Welcome to the continuing saga of AVE metrics. This may be March Madness and April Fools (note the lack of an apostrophe) all wrapped up in two rather unfortunate claims. First, let’s define our issue. AVE (Advertising Value Equivalency) is used to value public relations efforts by attempting to establish what earned media would cost if it were paid media. (Source) The two AVE metrics
Mihaela Vorvoreanu, Clemson University PR professor, offers up an excellent review of the Cone “utter bullocks” claim that “93 percent of Americans believe a company should have a presence in social media” in their survey. The survey seems to be another example of doing a “survey to market your company’s services” effort. An effort, by the way, that we see all too often. Frederic
Growing up in a university family, both parents were professors, I was always surrounded by books. One vivid memory is the encyclopedias and dictionaries that filled our home. Britannica was one of the encyclopedias. Big black books that took up two rows on the main family bookcase. Right next to Britannica sat the Oxford English Dictionary. Again, huge black books filled with information. Then,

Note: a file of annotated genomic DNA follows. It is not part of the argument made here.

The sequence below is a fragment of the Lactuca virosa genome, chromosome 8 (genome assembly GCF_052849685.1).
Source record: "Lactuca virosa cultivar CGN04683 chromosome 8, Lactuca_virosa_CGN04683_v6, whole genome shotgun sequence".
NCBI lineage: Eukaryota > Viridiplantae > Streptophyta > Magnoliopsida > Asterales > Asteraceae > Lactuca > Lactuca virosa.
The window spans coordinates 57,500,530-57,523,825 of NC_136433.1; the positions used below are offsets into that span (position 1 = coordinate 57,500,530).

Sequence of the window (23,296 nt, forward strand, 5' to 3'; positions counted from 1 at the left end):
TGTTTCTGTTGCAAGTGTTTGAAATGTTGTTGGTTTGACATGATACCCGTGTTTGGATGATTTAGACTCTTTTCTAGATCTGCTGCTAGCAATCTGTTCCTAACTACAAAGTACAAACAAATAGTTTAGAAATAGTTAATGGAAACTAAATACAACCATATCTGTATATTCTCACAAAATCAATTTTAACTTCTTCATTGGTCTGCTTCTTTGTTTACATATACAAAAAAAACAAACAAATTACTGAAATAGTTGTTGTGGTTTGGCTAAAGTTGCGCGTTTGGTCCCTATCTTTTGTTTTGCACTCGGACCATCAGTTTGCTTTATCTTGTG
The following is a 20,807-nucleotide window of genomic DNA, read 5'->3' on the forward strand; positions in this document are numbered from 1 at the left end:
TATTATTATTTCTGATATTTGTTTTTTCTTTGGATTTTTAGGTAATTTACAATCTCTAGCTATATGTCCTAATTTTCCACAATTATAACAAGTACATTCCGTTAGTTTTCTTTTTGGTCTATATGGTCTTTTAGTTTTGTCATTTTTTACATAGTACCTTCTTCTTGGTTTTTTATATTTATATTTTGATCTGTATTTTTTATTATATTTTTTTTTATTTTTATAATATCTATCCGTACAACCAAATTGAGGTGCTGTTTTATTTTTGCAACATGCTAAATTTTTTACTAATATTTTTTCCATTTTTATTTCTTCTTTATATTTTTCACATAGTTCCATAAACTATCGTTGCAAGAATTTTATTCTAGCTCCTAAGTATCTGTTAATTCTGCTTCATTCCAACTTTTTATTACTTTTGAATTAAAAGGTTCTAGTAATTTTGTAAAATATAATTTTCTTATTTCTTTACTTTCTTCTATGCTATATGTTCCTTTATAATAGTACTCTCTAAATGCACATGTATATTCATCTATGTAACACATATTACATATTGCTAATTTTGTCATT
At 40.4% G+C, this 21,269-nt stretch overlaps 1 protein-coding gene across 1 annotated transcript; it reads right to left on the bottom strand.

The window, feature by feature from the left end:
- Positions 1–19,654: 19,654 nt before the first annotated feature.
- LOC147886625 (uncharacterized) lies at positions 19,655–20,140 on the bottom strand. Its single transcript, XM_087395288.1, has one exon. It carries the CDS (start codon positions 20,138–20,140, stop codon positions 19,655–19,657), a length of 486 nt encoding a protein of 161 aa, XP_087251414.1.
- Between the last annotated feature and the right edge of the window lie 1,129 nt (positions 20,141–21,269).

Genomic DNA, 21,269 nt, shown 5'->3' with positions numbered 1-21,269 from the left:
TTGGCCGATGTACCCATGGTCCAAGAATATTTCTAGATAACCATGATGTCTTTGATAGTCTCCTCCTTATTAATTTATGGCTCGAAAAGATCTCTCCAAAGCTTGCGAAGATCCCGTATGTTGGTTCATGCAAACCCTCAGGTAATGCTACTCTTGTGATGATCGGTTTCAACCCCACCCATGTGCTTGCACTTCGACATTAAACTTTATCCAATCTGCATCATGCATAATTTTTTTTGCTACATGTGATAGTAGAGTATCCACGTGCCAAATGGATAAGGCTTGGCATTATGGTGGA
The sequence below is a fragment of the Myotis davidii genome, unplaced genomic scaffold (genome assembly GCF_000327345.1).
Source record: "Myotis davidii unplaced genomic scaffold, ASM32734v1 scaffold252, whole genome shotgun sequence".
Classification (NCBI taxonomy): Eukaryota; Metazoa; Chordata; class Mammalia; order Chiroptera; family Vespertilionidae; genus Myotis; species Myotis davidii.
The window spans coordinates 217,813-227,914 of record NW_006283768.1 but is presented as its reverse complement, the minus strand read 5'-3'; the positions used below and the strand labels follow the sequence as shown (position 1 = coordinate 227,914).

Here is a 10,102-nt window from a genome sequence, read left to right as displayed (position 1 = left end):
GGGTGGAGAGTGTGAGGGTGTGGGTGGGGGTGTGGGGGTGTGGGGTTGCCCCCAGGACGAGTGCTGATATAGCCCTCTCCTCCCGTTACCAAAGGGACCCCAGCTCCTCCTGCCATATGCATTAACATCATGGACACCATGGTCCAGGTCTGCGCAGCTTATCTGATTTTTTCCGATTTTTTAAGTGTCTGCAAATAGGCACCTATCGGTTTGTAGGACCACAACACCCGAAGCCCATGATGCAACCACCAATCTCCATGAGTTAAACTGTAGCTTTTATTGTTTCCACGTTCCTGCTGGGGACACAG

OK, I’m going to rewrite the definition of malfeasance in this post. My point is to address a concern / question posed by Alan Chumley, Vice-President for Business Development at Cormex Research, in his post – “Why do so few PR programs have research courses? – Measurement PRoponent / PRomulgator.
This post is about the good ideas that have been generated re: PR, social media, news releases and more. What my students desire is to see how journalists are reacting to all of these new ideas. Media relations is, after all, a large part of many PR practices. We have yet to see any significant research (actually, no research at all) as to whether